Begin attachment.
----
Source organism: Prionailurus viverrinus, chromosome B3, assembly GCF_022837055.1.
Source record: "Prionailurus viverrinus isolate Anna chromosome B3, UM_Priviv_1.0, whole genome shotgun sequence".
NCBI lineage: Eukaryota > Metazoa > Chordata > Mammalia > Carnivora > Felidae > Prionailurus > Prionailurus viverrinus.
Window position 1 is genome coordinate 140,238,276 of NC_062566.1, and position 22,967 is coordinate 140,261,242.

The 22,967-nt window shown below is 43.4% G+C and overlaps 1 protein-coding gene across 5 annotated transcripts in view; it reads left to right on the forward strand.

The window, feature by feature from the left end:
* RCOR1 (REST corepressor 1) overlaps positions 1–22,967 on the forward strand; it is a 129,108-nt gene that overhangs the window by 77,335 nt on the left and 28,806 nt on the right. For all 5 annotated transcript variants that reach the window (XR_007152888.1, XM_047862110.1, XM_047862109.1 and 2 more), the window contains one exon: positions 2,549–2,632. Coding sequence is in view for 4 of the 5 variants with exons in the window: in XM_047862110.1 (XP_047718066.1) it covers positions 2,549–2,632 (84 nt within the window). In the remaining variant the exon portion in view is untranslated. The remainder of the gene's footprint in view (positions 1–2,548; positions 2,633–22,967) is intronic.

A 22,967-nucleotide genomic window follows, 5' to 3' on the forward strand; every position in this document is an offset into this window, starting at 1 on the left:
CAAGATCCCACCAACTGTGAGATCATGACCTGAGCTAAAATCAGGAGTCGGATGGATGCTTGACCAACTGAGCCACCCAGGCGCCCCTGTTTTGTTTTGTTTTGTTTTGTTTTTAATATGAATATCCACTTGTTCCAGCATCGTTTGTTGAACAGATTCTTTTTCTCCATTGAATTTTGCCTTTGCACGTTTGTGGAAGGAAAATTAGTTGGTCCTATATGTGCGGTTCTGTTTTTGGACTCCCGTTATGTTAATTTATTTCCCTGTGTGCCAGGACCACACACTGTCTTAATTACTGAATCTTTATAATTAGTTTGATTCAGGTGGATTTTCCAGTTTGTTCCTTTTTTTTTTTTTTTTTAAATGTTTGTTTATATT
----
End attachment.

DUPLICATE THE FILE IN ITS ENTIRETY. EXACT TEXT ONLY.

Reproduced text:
Source organism: Prionailurus viverrinus, chromosome B3, assembly GCF_022837055.1.
Source record: "Prionailurus viverrinus isolate Anna chromosome B3, UM_Priviv_1.0, whole genome shotgun sequence".
NCBI lineage: Eukaryota > Metazoa > Chordata > Mammalia > Carnivora > Felidae > Prionailurus > Prionailurus viverrinus.
Window position 1 is genome coordinate 140,238,276 of NC_062566.1, and position 22,967 is coordinate 140,261,242.

The 22,967-nt window shown below is 43.4% G+C and overlaps 1 protein-coding gene across 5 annotated transcripts in view; it reads left to right on the forward strand.

The window, feature by feature from the left end:
* RCOR1 (REST corepressor 1) overlaps positions 1–22,967 on the forward strand; it is a 129,108-nt gene that overhangs the window by 77,335 nt on the left and 28,806 nt on the right. For all 5 annotated transcript variants that reach the window (XR_007152888.1, XM_047862110.1, XM_047862109.1 and 2 more), the window contains one exon: positions 2,549–2,632. Coding sequence is in view for 4 of the 5 variants with exons in the window: in XM_047862110.1 (XP_047718066.1) it covers positions 2,549–2,632 (84 nt within the window). In the remaining variant the exon portion in view is untranslated. The remainder of the gene's footprint in view (positions 1–2,548; positions 2,633–22,967) is intronic.

A 22,967-nucleotide genomic window follows, 5' to 3' on the forward strand; every position in this document is an offset into this window, starting at 1 on the left:
CAAGATCCCACCAACTGTGAGATCATGACCTGAGCTAAAATCAGGAGTCGGATGGATGCTTGACCAACTGAGCCACCCAGGCGCCCCTGTTTTGTTTTGTTTTGTTTTGTTTTTAATATGAATATCCACTTGTTCCAGCATCGTTTGTTGAACAGATTCTTTTTCTCCATTGAATTTTGCCTTTGCACGTTTGTGGAAGGAAAATTAGTTGGTCCTATATGTGCGGTTCTGTTTTTGGACTCCCGTTATGTTAATTTATTTCCCTGTGTGCCAGGACCACACACTGTCTTAATTACTGAATCTTTATAATTAGTTTGATTCAGGTGGATTTTCCAGTTTGTTCCTTTTTTTTTTTTTTTTTAAATGTTTGTTTATATT